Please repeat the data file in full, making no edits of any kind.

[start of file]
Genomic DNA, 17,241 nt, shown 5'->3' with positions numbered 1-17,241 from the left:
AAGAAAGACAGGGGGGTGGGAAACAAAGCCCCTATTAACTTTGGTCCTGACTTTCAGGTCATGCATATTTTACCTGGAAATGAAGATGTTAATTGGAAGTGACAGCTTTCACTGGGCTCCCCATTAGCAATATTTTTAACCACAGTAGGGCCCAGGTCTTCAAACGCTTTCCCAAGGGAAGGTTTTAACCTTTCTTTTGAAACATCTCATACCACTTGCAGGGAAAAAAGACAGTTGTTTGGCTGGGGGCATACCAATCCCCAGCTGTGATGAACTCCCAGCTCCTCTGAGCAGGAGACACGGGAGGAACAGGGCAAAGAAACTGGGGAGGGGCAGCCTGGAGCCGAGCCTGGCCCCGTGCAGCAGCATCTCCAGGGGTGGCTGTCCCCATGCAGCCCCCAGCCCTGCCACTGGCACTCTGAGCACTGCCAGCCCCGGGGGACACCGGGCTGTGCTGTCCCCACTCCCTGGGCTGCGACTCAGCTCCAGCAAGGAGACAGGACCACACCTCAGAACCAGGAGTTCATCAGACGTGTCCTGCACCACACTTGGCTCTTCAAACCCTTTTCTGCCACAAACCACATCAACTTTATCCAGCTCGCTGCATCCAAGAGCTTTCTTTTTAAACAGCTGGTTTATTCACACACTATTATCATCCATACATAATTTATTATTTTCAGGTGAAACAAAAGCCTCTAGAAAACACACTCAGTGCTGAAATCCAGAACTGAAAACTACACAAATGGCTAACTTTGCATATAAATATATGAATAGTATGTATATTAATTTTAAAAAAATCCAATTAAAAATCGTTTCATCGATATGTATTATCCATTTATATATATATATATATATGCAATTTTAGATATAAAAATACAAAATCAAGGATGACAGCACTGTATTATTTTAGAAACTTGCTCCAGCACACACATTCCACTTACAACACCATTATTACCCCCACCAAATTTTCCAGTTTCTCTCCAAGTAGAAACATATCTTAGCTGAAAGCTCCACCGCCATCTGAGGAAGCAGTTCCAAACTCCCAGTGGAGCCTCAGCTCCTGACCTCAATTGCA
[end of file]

Genomic DNA, 17,241 nt, shown 5'->3' with positions numbered 1-17,241 from the left:
AAGAAAGACAGGGGGGTGGGAAACAAAGCCCCTATTAACTTTGGTCCTGACTTTCAGGTCATGCATATTTTACCTGGAAATGAAGATGTTAATTGGAAGTGACAGCTTTCACTGGGCTCCCCATTAGCAATATTTTTAACCACAGTAGGGCCCAGGTCTTCAAACGCTTTCCCAAGGGAAGGTTTTAACCTTTCTTTTGAAACATCTCATACCACTTGCAGGGAAAAAAGACAGTTGTTTGGCTGGGGGCATACCAATCCCCAGCTGTGATGAACTCCCAGCTCCTCTGAGCAGGAGACACGGGAGGAACAGGGCAAAGAAACTGGGGAGGGGCAGCCTGGAGCCGAGCCTGGCCCCGTGCAGCAGCATCTCCAGGGGTGGCTGTCCCCATGCAGCCCCCAGCCCTGCCACTGGCACTCTGAGCACTGCCAGCCCCGGGGGACACCGGGCTGTGCTGTCCCCACTCCCTGGGCTGCGACTCAGCTCCAGCAAGGAGACAGGACCACACCTCAGAACCAGGAGTTCATCAGACGTGTCCTGCACCACACTTGGCTCTTCAAACCCTTTTCTGCCACAAACCACATCAACTTTATCCAGCTCGCTGCATCCAAGAGCTTTCTTTTTAAACAGCTGGTTTATTCACACACTATTATCATCCATACATAATTTATTATTTTCAGGTGAAACAAAAGCCTCTAGAAAACACACTCAGTGCTGAAATCCAGAACTGAAAACTACACAAATGGCTAACTTTGCATATAAATATATGAATAGTATGTATATTAATTTTAAAAAAATCCAATTAAAAATCGTTTCATCGATATGTATTATCCATTTATATATATATATATATATGCAATTTTAGATATAAAAATACAAAATCAAGGATGACAGCACTGTATTATTTTAGAAACTTGCTCCAGCACACACATTCCACTTACAACACCATTATTACCCCCACCAAATTTTCCAGTTTCTCTCCAAGTAGAAACATATCTTAGCTGAAAGCTCCACCGCCATCTGAGGAAGCAGTTCCAAACTCCCAGTGGAGCCTCAGCTCCTGACCTCAATTGCA